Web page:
Friday, June 15, 2012

Krystal Crittendon Demonstrates Courage of Her Conviction

photo: Detroit Free Press
Update 29-JUN-12: Crittendon silent on whether she will drop legal challenge; $28 million in jeopardy (Detroit Free Press)

Update 22-JUN-12:  Detroit attorney Krystal Crittendon expected to survive City Council vote today on her firing (Detroit Free Press): Mayor Bing asked the City Council to fire her. The council will vote later.. A two-thirds vote is required to pass Bing's request. At the moment, it appears unlikely to pass, according to Charles Pugh, Council President.

Keep in mind, Bing initially supported Crittendon's lawsuit, apparently until it complicated his life too much, and then he cravenly turned his back on her. Keep in mind, too: Crittendon opposed the new provision in the revised city Charter that allows corporation counsel to independently pursue lawsuits. According to the Free Press, "Crittendon argued against the changes, foreseeing that the extraordinary powers could force actions that put the mayor's trust of the city's top lawyer at risk."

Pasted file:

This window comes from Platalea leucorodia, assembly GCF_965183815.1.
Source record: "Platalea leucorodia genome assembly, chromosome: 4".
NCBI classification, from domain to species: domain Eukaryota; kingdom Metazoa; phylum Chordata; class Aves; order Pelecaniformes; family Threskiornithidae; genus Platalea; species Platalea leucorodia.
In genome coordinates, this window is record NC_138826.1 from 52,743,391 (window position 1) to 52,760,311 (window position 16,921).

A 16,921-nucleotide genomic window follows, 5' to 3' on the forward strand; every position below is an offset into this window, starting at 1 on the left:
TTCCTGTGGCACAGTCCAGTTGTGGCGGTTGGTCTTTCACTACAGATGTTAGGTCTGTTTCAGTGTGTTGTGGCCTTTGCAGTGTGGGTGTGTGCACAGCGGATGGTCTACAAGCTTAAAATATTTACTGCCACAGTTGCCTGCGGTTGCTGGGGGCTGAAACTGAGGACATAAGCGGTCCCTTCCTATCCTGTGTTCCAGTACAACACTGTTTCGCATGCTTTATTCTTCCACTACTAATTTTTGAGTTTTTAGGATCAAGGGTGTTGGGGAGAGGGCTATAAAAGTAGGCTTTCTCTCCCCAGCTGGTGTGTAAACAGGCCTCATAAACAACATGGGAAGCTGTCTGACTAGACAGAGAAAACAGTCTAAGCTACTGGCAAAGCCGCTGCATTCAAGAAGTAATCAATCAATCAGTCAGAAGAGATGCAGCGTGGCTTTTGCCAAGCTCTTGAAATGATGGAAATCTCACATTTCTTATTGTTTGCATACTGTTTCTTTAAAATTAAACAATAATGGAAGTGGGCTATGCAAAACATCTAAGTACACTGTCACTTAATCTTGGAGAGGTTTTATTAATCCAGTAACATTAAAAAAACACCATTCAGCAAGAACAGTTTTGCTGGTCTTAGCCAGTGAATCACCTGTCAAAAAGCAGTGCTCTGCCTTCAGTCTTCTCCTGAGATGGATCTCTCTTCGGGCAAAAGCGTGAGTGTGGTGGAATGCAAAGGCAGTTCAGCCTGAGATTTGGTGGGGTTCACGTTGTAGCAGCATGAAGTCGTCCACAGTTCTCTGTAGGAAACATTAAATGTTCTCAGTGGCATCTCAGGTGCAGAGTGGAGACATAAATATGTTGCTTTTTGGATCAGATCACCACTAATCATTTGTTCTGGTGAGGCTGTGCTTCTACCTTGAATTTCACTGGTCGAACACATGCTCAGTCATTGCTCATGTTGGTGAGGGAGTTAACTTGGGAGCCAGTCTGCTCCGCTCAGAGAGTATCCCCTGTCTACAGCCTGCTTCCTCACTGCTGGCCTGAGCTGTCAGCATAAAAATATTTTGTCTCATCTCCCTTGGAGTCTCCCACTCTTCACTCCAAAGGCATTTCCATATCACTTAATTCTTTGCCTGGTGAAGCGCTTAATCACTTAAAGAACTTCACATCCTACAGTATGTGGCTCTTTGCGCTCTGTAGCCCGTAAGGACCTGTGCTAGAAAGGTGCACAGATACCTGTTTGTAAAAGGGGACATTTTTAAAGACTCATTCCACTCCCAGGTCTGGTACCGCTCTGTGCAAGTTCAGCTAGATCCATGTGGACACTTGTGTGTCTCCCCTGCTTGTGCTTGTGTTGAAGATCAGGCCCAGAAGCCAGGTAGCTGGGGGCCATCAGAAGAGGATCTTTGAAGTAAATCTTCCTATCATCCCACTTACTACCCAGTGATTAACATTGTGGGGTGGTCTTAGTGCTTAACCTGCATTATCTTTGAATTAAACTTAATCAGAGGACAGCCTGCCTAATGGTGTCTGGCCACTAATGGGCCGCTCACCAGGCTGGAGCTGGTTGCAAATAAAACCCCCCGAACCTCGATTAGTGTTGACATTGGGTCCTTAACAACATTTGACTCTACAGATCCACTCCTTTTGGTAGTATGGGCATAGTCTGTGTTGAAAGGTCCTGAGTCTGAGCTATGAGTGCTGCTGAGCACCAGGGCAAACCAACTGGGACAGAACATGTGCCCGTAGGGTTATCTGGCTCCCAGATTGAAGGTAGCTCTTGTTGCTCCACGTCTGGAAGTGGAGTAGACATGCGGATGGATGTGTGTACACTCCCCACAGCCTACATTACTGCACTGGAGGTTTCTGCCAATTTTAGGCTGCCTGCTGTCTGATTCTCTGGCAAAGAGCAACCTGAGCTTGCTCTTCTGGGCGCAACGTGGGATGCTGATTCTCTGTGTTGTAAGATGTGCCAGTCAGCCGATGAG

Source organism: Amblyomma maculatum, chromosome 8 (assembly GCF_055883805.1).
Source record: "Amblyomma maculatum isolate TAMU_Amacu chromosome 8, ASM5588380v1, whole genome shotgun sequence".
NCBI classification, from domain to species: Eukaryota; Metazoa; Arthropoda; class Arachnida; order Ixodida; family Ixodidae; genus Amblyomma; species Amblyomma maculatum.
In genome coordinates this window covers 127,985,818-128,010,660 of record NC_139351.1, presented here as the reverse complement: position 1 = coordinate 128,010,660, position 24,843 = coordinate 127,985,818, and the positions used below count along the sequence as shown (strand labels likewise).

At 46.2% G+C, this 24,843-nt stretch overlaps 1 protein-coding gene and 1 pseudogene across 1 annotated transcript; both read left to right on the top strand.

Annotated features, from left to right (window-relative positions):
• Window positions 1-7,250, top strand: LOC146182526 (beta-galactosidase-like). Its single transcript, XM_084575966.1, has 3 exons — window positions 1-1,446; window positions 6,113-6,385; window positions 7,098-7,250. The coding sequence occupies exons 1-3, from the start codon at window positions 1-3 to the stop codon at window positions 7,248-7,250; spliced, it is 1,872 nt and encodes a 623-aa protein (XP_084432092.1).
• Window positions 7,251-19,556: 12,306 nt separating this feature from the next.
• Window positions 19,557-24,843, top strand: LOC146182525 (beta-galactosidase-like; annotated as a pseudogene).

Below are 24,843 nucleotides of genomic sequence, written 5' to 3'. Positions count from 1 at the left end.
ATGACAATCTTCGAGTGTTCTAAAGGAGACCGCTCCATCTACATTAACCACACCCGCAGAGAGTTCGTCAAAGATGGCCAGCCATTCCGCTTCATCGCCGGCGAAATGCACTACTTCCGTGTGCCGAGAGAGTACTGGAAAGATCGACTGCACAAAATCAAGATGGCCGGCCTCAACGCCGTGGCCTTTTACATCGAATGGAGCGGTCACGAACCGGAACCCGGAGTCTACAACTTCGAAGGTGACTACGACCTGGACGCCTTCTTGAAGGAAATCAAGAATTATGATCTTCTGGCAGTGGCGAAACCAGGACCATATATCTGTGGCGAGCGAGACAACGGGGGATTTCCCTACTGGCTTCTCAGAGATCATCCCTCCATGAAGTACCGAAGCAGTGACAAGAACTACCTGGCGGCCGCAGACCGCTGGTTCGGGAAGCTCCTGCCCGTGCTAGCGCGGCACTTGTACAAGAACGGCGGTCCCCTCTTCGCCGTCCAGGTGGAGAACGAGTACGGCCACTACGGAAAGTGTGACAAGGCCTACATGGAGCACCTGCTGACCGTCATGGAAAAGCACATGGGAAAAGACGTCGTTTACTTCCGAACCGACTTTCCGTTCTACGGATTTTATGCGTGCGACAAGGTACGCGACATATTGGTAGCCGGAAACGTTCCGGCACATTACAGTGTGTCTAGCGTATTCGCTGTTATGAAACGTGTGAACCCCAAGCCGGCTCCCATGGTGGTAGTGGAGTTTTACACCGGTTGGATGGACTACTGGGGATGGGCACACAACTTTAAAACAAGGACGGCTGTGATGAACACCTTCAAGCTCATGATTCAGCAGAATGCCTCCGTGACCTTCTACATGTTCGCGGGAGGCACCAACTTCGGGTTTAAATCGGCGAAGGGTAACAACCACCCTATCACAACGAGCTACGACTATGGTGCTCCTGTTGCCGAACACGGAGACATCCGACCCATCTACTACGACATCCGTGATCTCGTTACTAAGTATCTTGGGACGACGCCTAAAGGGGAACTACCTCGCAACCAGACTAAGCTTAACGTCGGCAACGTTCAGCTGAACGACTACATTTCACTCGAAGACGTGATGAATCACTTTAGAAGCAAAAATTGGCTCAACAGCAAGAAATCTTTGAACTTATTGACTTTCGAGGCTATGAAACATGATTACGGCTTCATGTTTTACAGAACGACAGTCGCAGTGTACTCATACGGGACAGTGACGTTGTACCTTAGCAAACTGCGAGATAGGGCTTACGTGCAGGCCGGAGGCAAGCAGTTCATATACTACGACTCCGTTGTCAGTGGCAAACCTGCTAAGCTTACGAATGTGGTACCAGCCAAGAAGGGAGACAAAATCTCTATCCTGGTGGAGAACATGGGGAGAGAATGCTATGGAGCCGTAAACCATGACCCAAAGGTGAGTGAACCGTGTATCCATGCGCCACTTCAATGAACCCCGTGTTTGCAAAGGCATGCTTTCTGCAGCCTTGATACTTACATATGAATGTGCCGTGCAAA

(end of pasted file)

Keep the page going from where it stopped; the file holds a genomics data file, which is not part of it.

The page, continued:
Update 13-JUN-12: Ingham County Circuit Judge William Collette dismissed Crittendon's lawsuit. Cheers for Krystal Crittendon for sticking with it until the bitter end, where she faced the feckless Mayor, all lawyer-ed up with private counsel, in court.

Here is the letter she wrote to her staff before Collette dismissed her lawsuit:

Crittendon should stand her ground. Krystal Crittendon, corporation counsel for the City of Detroit filed a lawsuit that asserts the Consent Agreement with the state, agreed to by Mayor Bing and five members of the City Council, is unenforceable because the agreement was made with an entity in default: the State of Michigan. Crittendon contends that the state is in arrears on its sales tax revenue sharing obligation to the city -- an obligation agreed to by former Governor John Engler and former Detroit Mayor Dennis Archer back in 1997. According to Crittendon, the city, per city charter restrictions, has no authority to enter into further agreements with the state while the state remains in default on these obligations, which amount to $224 million by Crittendon's account.


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